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COVID-19: Restricting Relief to Taxpayers – A Matter of (Tax) Justice Gone Wrong?


Blogpost on COVID-19 and taxation by Jur. Dr. Yvette Lind, Assistant Professor in Tax Law at Copenhagen Business School.

At present, states have begun to focus on how to not only financially survive the pandemic but also how to financially recover from it over time. A broad variety of relief packages and bailouts have been introduced, and with this the notion of justice becomes more and more sought for.

Who should receive relief? How should financial suffering be measured and what losses are to be counted for? Are some more deserving of relief than others?

Interestingly enough, states seem to (intentionally or unintentionally) have taken this as an opportunity to reaffirm their own political agenda and take on societal justice as it becomes apparent that already existing rifts between the poor and the affluent are reinforced in times where the direct opposite is desperately sought for.

Declared Income Matters

Initially, financial relief covering employee’s loss of income is problematic as most states calculate this relief on the individual´s declared income.[1] Those who work cash-in-hand alternatively have unreported employments, which would be the case of many immigrants or refugees due to the hardship of societies to satisfactory integrate these into domestic labor markets, are excluded from such relief.

In the United States,[2] debate arose when it became apparent that some students and adult dependants were excluded from the Corona stimulus payments. The same applied to immigrants as many of them were not included in the Unites State´s coronavirus relief bill. Societal groups that are particularly vulnerable during the crisis are as a result left out of critical support.

Further, Denmark (quickly followed by Poland, France and Italy) recently announced, as the first state in the world, that it would not bailout companies registered in offshore tax havens nor companies who pay out dividends or who buy back their own stock during the ongoing crisis (2020-2021).[3] This move should not come as a complete surprise considering the efforts to combat tax avoidance and tax evasion that have taken place at both international- and EU level over the past years.[4]

State Resources to Everyone?

One could argue that companies not paying taxes in said state should not qualify for financial relief stemming from state resources. Additionally, one may argue that companies who can afford buying back their own shares or paying out dividends are not in need of the same financial support as smaller enterprises. On the other hand, it may also be argued that this results in an inequal treatment of companies and that it is not up to states to pass on moral judgements or to force companies back to these state’s tax jurisdictions, especially in times of need.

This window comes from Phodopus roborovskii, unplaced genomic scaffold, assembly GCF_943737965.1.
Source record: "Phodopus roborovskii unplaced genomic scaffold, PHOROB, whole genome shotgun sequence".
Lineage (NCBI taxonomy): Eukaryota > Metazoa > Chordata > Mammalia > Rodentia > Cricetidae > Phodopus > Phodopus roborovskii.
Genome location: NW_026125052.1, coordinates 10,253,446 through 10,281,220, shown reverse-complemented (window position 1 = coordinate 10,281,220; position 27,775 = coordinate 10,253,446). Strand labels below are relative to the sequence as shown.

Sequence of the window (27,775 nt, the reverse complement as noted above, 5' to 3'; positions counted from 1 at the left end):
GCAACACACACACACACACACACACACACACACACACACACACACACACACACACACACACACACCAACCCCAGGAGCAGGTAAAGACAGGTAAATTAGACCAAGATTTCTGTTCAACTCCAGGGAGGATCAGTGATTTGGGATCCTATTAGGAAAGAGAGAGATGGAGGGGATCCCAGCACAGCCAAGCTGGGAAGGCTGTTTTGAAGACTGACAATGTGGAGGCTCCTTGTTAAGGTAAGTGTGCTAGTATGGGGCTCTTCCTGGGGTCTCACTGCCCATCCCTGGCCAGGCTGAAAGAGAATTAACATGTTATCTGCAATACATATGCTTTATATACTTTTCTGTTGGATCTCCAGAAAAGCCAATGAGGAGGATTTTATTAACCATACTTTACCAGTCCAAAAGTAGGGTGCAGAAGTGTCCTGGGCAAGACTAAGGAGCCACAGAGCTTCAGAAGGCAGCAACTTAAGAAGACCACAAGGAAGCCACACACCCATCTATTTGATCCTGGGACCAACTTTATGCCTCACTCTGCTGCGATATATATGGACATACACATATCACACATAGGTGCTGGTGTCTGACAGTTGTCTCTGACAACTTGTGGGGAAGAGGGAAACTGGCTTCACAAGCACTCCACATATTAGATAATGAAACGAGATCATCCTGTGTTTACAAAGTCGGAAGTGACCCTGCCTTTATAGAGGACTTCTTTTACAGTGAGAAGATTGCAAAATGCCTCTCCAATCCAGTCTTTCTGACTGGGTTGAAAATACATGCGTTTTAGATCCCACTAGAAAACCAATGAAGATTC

Although, we should also ask ourselves if states can afford to bail out such companies as the survival of financial systems will be put to the ultimate test during this crisis.

The example of states being willing to exclude so called tax exiles was clearly illustrated through the case of Richard Branson and Virgin airlines.[5] Branson publicly pleaded to the British Government for financial relief, to the extent that he offered to place his luxury island resort as collateral for a state loan. This action faced harsh criticism as Branson is seeking financial aid from a state, he himself has chosen to leave and, as a result, have not paid taxes to.

To summarize, these examples tells us that states base, explicitly and inexplicitly, their relief measures on the notion of taxpaying. Possibly as a matter of justice but also possibly as a survival mechanism in order to incentivise future tax compliance and the generation of well-needed tax revenues. Companies registered in offshore tax havens are denied financial aid based on them not contributing to state resources through tax payments, and the same could also be argued when students, employees who have not declared an income (due to cash-in hand payments or unreported employments) and immigrants are denied financial relief.

However, despite the basis for both cases being the same this does not result in a coherent take on justice. The public opinion at present time may consider it to be just that companies who avoid taxation are left out of state aid, yet could the same be argued about vulnerable groups such as students, unreported workers, and immigrants?

Best regards,

Jur. Dr. Yvette Lind, Assistant Professor in Tax Law at Copenhagen Business School.

This is a series of updates regarding the Coronavirus from Human Rights Experts – read more here

[1] OECD Centre for Tax Policy and Administration, “Tax and Fiscal Policy in Response to the Coronavirus Crisis: Strengthening Confidence and Resilience, 18 April 2020.

[2] The U.S. Families First Coronavirus Response Act, Public Law 116–127 18 March 2020. https://www.congress.gov/116/plaws/publ127/PLAW-116publ127.pdf

[3] Oliver Batchelor, ”Enighed i Folketinget: Forlænger og udvider hjælpepakker med ekstra 100 milliarder”, 18 April 2020, https://www.dr.dk/nyheder/politik/enighed-i-folketinget-forlaenger-og-udvider-hjaelpepakker-med-ekstra-100-milliarder

[4] More information on the OEDCs BEPS (Base Erosion and Profit Shifting) project is accessible at: https://www.oecd.org/tax/beps/beps-actions/ and

More information on the EUs Ani Tax Avoidance Package is accessible at:

https://ec.europa.eu/taxation_customs/business/company-tax/anti-tax-avoidance-package_en

[5] Rupert Neate, “Branson to mortgage Caribbean island as he seeks Virgin bailout, 20 April 2020,

https://amp.theguardian.com/business/2020/apr/20/richard-branson-renews-virgin-plea-for-coronavirus-support